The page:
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Whales, octopus and pirogues

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My third week in Andavadoaka (as seen by Kelsey Johnston)

This week started pretty typically: 6am boat marshalling on Monday followed by two awesome dives (yay!), English teaching on Tuesday evening, a film on Wednesday night and a good dose of lectures and presentations throughout.

On Thursday, I was boat marshalling again but this time I had whales breaching on the horizon for a distraction! During Thursday’s dive, I disturbed an electric ray (not wise!) but thankfully, sheathed as I was in a 5mm wetsuit, I was in no danger.

On Friday we sadly waved goodbye to Anne and Alison (my Irish hut buddies) and Jeremiah. I went on my first deep dive which was amazing; huge sea fans, hundreds of fish and an almost lunar landscape on the bottom. To end the diving week we had a party and bonfire on Half Moon beach.

At 9am on Saturday morning I was picked up by the Vezo family who would host me for a day on the beautiful island of Nosy Hao. After arriving in the pirogue, Marie took me gleaning for octopus on the reef flats surrounding the island. I managed to extract a huge one from its hole (after Marie had located it). I think that she was quite impressed because she seemed to tell everyone about it afterwards. Dinner was beans and rice and I had my first cup of ‘burnt rice tea’ – it tastes exactly as it sounds. Then Marie and I went for a walk around the island, stopping frequently at the clusters of huts spread out between the spiny forest and the sea. Every man, woman and child wanted their photo taken and my braces were the source of much hilarity.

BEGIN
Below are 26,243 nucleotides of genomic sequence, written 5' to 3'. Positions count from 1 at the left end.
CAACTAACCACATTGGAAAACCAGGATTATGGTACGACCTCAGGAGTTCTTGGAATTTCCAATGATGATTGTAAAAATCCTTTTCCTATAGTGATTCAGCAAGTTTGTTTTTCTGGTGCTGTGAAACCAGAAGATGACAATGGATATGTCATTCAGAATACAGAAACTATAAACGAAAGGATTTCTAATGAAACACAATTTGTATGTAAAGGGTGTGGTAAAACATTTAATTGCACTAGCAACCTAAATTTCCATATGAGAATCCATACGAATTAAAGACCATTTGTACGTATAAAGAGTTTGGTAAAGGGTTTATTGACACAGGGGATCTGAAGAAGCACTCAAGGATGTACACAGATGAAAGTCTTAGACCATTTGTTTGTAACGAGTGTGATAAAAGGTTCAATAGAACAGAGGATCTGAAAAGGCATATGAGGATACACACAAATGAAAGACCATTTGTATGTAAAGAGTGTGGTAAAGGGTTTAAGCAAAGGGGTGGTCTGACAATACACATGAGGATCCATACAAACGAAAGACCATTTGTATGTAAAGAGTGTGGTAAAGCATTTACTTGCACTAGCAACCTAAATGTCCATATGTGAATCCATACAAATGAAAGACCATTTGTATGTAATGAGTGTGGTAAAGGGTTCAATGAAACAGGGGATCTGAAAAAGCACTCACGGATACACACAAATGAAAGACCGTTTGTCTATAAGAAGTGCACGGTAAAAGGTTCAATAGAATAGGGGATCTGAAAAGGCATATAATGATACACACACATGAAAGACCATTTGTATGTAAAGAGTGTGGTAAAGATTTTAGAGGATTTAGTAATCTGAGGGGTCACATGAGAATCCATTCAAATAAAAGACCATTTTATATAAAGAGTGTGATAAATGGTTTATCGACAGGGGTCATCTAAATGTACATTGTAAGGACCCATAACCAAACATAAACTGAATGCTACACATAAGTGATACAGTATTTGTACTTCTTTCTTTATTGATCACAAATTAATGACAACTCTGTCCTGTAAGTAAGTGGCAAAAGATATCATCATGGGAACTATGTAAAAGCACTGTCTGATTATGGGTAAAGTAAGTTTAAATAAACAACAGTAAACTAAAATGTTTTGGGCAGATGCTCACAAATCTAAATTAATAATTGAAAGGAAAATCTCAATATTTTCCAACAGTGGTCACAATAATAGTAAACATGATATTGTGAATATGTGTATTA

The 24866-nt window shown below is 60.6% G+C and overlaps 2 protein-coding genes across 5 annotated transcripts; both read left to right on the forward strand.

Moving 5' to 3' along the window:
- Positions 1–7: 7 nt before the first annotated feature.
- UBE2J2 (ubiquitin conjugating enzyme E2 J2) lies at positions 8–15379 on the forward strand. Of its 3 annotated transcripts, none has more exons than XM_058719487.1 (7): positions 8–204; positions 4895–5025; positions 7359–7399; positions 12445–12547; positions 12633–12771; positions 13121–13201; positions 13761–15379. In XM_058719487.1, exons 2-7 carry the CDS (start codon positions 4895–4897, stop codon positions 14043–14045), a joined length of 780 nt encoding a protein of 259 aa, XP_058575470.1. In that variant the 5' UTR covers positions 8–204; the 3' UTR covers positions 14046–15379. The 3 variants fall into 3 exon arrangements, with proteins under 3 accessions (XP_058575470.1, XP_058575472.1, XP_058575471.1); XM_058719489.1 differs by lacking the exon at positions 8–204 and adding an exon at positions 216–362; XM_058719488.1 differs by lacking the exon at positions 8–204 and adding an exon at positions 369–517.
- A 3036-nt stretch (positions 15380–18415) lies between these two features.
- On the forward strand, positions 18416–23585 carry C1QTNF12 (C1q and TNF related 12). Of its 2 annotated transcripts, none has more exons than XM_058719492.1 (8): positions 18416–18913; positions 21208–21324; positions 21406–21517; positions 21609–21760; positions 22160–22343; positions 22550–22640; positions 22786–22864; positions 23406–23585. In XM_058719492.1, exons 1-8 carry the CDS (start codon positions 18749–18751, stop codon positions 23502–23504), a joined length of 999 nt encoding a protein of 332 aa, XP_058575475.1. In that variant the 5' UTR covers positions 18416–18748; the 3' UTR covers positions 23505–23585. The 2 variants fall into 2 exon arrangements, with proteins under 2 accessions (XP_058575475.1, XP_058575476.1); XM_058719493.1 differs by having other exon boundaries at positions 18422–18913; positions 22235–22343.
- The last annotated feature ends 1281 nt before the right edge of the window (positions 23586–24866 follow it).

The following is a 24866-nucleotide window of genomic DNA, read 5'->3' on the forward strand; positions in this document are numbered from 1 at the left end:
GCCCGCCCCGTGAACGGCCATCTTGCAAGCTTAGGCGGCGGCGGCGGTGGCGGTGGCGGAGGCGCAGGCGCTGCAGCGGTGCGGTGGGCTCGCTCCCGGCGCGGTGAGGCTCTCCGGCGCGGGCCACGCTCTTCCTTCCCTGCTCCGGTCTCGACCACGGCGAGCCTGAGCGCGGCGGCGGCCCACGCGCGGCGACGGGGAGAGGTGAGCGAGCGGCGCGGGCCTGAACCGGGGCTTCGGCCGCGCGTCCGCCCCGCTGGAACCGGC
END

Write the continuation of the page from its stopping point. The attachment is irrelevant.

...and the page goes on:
On our return, I played cards with Marie, her husband Dakes, and their son Cedric before we all headed into the hut to sleep. The next morning Dakes and Cedric took me snorkelling around the island. There were heaps of other pirogues full of whole families waiting while the men were diving for octopus and sea cucumbers. Every couple of minutes I’d be greeted by: “Salama Vazaha,” with a wee head peeking over the side of the boat.

After a lunch of calamari and some more tea we headed back to Andavadoaka, just in time for the pirogue race.

The entire village was out on the beach; kids with mini wind turbines and men readying the pirogues while the women watched. When the boats were all lined up along the beach, a “Vazaha” (tourist) got into each one, the flag waved and we were off! Unfortunately within a few metres off the beach, Chris’s boat split down the middle and sank! Thankfully although slow, mine was more robust and we made it out to Nosy Ve. We were supposed to circle the island but in an attempt to salvage their manly pride, my sailors did a 360 and headed back to Andava. We still finished second to last but they didn’t seem too upset and I think everyone had a great time.

So ends my third week in Andavadoaka! I can’t wait for the next!